• They could then print out a chart of their ancestors, complete with photos. They might be inspired to hunt for missing ones!
  • You could put them in touch with distant cousins and show them how they are related.

The possibilities are endless. Young adults could also be more involved by handling the web side, copying photos and hunting out more information.

And what about you? Do you know what your grandfathers did, or still do, for a living?

Do you know where your family (or families) lived before they came to Australia?

Do you know the names of your great-grandparents? Especially on the female side?

Do you know which of your younger relatives might be interested in the work you are doing in your own family history?

There is so much to learn, and so little time. The younger we start, the more time we will have, and the more we can build and what has been done before. It’s not just a hobby for the retired!

Are genealogy forums worthwhile?

There are advantages and disadvantages to leaving your name, surnames-of-interest, and email address on the many genealogy forums and load-your-family-tree websites.

Advantages

The main advantage is, of course, that you might connect with someone who can give you vital information. That is the reason we sign up to these things in the first place. And don’t be discouraged if you don’t get a response straight away. The crucial person who has the family bible, or knows who has it, may not read your post for years.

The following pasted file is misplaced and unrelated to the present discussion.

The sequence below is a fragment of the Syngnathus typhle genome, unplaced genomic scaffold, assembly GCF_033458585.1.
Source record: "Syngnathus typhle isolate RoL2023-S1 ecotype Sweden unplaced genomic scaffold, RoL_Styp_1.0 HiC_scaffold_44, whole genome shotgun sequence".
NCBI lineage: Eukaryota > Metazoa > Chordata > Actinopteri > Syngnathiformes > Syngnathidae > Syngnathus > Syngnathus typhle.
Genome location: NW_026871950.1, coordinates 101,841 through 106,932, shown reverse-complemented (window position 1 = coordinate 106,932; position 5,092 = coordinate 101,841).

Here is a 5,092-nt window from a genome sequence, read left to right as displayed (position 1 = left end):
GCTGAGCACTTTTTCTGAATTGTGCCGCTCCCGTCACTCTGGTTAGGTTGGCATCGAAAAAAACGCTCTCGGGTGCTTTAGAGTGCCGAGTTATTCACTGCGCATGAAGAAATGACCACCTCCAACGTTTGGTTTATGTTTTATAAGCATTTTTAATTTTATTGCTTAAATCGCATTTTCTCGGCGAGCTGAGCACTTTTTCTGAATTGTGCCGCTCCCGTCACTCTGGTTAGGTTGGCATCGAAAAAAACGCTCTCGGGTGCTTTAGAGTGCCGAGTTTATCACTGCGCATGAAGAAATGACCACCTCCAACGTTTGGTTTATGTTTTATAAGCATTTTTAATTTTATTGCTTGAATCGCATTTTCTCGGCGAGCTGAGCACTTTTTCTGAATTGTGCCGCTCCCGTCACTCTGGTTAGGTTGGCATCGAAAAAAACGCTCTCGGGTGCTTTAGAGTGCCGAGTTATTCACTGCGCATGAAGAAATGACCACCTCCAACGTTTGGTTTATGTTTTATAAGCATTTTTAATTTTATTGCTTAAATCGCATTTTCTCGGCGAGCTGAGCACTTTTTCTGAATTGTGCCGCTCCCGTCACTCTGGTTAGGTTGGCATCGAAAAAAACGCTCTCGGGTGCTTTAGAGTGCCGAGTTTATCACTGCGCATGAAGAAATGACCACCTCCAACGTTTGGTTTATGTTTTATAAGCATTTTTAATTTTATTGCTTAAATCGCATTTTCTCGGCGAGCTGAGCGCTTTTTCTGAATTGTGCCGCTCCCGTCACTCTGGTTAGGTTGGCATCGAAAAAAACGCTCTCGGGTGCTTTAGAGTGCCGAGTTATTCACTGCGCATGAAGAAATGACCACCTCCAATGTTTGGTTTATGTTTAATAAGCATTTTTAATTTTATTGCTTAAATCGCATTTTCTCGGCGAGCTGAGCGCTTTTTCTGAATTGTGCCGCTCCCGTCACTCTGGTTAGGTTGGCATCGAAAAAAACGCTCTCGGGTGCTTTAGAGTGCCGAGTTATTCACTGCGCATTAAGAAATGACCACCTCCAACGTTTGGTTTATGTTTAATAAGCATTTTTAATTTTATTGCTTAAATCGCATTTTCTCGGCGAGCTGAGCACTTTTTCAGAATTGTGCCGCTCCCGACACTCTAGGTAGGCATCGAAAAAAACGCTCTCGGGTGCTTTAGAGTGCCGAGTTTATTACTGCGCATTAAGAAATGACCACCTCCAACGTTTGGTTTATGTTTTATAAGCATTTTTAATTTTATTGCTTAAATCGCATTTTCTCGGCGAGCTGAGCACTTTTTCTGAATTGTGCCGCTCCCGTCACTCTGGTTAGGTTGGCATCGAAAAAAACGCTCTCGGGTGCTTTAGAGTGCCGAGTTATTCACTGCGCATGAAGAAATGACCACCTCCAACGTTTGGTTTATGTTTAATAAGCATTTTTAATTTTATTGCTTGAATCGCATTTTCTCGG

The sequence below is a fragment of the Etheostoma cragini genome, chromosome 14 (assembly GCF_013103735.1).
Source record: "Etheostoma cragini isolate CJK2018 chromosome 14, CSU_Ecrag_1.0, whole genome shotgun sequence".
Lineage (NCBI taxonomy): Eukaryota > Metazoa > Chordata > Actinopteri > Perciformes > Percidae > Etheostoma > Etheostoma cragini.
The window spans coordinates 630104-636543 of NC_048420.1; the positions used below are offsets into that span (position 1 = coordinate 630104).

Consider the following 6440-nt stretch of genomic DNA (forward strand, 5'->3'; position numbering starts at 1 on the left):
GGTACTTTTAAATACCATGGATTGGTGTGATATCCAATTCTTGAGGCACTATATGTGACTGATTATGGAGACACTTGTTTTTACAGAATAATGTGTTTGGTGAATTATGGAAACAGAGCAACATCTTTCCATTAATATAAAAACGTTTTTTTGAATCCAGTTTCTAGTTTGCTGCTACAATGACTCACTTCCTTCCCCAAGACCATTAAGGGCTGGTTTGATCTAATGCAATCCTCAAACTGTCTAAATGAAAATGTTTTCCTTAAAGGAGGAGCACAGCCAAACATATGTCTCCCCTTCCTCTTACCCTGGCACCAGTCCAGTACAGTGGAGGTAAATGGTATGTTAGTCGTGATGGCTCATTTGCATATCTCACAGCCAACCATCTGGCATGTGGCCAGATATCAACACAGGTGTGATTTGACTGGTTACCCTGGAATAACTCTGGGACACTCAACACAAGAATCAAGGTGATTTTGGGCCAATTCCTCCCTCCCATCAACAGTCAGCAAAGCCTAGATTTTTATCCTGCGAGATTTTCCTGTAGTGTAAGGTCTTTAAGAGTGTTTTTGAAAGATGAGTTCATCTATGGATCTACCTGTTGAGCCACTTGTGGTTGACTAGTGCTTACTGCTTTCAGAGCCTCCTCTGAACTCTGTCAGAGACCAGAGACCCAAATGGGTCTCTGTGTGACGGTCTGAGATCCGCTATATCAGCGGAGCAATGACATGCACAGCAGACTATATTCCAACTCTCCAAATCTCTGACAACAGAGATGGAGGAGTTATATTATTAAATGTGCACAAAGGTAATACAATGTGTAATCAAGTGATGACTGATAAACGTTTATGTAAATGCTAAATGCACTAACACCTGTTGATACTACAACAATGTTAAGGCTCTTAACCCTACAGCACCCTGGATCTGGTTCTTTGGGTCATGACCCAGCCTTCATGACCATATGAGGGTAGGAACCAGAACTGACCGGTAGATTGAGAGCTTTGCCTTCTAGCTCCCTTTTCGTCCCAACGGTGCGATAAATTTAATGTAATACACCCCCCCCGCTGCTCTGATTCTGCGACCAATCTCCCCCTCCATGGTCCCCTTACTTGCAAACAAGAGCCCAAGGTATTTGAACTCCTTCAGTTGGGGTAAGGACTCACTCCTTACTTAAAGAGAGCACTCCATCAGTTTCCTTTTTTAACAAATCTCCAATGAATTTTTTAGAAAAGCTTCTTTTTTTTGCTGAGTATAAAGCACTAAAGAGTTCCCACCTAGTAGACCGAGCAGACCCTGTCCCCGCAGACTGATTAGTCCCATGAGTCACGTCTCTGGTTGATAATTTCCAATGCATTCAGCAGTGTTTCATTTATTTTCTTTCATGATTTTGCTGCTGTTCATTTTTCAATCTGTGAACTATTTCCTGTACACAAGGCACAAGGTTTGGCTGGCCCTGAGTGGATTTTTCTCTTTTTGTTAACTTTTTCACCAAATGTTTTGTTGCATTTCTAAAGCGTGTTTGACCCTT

My g-g-g-grandfather, Richard Eason, immigrated to New South Wales from what is now Northern Ireland in 1850, and a few years later his older sister Anne, arrived with her family and their mother, Sarah. We don’t know much about them and we don’t have any photos of that generation or the one after. I posted my interest in the surname Eason on an Irish forum – it was so long ago now that I can’t remember which one it was (if I ever change my primary email address I will lose these forums). Anyway, only last year a lovely lady in South Australia contacted me about my Eason post. Her husband was descended from Anne, the older sister and she was able to send me photos of the family, including the mother Sarah, and a scan of the inside page of the prayer book where Sarah had written the date of her wedding and the births of her children. Priceless!